When people find out that I own arcade games, they almost always ask me if I have Galaga. It’s definitely one of the more iconic arcade games of the 80’s. I remember playing a cocktail version at the Pizza Hut by my house when I was a kid. That was back when Pizza Hut would give you a personal pan pizza for reading a certain number of books. Maybe that’s why I always want to play video games and eat pizza after reading…
Galaga is kind of like Ms. Pac-Man in that they’re not hard to find – they made approximately a gazillion of them – but seemingly every person who has one thinks it’s worth two grand because it’s a classic.
So imagine my surprise when after over a decade of collecting and passing on many a $2000 Galaga, a broken one popped up on Craigslist for $275. When the guy sent me his address, he was just a few blocks from my childhood home, which I affectionately refer to now as “alternate 1985.” The guy’s house was packed full of stuff, so I had to carefully navigate the game through his backyard, which was overrun with weeds and piles of both fresh and petrified dog crap. It was kind of like playing Frogger, but smellier.
One thing that’s awesome about buying games that are completely dead is that it’s often something very simple. This machine was no exception. The interlock switch was loose and wasn’t making a connection with the coin door. The game was up-and-running in about 30 seconds, but was absolutely filthy. Along with needing a good cleaning, it also needed Galaga kickplate art, which I actually already had in my garage, and a Galaga bezel (this one had a Galaxian bezel on it).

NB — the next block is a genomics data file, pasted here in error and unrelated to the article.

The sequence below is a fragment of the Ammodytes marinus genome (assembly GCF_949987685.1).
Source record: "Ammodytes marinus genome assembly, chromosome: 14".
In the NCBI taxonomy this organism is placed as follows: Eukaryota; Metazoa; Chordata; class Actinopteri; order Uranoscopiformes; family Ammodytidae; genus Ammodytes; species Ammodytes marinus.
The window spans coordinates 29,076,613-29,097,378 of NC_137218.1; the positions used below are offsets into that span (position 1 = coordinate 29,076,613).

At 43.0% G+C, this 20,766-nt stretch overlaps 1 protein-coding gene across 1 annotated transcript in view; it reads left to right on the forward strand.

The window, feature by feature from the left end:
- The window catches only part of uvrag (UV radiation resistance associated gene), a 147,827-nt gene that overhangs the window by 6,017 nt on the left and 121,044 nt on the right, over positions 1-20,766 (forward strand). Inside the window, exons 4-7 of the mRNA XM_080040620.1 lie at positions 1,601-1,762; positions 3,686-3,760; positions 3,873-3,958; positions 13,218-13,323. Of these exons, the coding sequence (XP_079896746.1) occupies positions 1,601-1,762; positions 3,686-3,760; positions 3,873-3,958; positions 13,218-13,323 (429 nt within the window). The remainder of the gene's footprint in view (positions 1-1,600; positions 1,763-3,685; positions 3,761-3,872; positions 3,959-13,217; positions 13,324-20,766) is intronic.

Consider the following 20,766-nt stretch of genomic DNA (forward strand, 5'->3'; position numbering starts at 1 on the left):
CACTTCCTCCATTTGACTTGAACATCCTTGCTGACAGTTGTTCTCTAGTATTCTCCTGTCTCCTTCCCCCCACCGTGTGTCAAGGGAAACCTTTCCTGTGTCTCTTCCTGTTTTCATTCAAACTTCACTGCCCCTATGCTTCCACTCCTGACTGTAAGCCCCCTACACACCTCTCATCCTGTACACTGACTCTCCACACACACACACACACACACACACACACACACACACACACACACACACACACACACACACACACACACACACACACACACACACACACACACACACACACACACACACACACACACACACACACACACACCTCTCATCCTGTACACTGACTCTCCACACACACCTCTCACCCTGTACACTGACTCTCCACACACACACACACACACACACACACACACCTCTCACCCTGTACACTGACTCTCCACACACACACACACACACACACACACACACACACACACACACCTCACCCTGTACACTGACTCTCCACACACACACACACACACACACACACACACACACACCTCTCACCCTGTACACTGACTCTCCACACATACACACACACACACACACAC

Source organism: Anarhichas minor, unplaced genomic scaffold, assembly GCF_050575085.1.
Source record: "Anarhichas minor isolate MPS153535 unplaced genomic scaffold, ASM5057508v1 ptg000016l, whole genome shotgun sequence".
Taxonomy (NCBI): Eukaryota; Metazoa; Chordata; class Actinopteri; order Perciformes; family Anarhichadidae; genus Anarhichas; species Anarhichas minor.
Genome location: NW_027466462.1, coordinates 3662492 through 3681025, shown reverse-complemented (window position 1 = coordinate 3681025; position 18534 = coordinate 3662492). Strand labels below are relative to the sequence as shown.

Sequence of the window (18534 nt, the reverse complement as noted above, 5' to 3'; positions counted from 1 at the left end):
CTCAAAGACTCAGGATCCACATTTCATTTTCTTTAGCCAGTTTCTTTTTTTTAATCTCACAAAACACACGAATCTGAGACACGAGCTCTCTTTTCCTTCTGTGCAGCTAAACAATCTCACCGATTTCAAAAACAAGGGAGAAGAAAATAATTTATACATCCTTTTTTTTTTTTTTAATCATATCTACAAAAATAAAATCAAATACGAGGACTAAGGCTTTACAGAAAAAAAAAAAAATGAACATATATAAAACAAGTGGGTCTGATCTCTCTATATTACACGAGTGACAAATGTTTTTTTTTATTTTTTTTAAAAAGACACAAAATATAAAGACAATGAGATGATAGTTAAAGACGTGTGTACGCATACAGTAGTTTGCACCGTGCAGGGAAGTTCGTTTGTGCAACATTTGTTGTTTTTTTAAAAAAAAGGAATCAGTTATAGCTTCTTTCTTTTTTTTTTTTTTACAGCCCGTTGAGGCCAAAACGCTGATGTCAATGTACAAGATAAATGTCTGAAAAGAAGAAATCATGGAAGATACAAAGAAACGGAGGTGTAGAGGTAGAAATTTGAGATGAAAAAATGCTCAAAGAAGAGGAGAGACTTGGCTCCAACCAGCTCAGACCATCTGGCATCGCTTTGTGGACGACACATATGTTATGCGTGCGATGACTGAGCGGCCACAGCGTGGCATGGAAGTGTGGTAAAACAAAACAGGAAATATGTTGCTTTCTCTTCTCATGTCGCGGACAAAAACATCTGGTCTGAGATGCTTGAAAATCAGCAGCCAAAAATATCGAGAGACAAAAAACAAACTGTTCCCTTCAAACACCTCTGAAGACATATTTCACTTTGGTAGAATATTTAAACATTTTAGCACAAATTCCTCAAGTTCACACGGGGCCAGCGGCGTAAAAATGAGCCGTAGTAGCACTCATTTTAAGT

Pro tip: don’t use Simple Green to clean arcade marquees. I took the paint right off the marquee, and had to order a new one. Thankfully, the ones that Phoenix Arcade makes are gorgeous, so I grabbed one of those, along with the bezel that I needed.
I also ordered a high score save kit from Arcade Shop, which on top of saving high scores, adds Free Play, attract sounds, and gives you the option of choosing slow or fast shooting (it’s all about fast).
Below are a couple photos of my Galaga. The marquee on this sucker is so bright that I had a very hard time getting a clean photo of the whole machine, as the brightness of the marquee would either wash everything out, or it would make everything else in the photo pitch black. So the game isn’t turned on in one of the pics, but rest assured, it works just fine!